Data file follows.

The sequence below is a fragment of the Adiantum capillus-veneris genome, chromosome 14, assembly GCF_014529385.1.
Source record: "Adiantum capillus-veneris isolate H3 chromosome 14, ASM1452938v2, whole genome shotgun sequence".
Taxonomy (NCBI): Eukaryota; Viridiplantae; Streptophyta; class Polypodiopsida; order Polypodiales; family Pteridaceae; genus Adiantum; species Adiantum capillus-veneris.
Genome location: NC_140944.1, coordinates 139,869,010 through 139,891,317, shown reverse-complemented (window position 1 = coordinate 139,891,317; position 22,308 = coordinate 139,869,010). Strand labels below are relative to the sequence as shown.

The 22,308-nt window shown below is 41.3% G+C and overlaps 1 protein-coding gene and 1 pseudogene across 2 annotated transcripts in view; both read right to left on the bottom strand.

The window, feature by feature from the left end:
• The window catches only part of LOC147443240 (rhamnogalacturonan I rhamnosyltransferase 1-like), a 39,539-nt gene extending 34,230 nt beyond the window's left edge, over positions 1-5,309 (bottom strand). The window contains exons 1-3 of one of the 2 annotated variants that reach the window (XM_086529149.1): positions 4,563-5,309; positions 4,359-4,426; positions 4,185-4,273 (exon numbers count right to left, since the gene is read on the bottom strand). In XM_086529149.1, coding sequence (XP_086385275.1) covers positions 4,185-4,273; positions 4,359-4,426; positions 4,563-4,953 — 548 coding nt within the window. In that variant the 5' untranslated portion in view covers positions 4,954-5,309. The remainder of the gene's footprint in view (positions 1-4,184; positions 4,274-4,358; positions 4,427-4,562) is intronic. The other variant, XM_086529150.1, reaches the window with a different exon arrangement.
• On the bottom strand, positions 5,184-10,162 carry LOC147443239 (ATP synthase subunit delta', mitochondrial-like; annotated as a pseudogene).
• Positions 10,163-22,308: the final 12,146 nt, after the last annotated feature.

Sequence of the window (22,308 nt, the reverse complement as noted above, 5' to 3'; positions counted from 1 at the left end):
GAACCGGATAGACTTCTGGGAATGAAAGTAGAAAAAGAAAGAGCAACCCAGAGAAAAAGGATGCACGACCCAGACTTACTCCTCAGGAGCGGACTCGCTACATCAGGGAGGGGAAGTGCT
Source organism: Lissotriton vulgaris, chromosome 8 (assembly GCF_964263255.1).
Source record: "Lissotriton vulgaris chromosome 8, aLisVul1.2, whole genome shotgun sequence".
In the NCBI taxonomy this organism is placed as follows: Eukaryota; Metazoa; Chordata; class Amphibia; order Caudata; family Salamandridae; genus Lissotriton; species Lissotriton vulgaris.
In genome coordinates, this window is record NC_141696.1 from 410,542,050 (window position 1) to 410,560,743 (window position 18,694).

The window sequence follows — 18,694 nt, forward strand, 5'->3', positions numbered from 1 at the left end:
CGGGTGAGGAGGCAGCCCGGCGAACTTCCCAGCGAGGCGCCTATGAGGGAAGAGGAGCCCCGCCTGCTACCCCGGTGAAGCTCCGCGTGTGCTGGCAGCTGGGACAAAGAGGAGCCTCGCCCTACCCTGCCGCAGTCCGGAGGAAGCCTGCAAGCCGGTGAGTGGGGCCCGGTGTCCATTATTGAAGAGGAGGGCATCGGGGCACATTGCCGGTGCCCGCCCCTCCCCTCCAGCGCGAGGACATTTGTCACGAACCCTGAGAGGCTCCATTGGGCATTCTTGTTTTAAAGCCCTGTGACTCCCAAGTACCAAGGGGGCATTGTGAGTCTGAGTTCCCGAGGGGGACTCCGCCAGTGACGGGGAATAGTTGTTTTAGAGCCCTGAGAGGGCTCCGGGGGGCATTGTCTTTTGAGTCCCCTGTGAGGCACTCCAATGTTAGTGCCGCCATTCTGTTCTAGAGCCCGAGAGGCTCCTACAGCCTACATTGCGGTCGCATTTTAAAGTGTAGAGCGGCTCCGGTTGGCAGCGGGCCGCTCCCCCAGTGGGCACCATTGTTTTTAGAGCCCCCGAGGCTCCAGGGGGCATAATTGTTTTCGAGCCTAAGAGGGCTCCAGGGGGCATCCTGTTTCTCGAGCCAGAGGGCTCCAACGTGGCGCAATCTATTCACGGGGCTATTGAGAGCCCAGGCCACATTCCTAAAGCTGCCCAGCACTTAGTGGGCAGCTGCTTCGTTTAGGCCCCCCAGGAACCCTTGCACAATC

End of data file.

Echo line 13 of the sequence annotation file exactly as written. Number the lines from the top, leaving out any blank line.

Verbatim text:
Source record: "Lissotriton vulgaris chromosome 8, aLisVul1.2, whole genome shotgun sequence".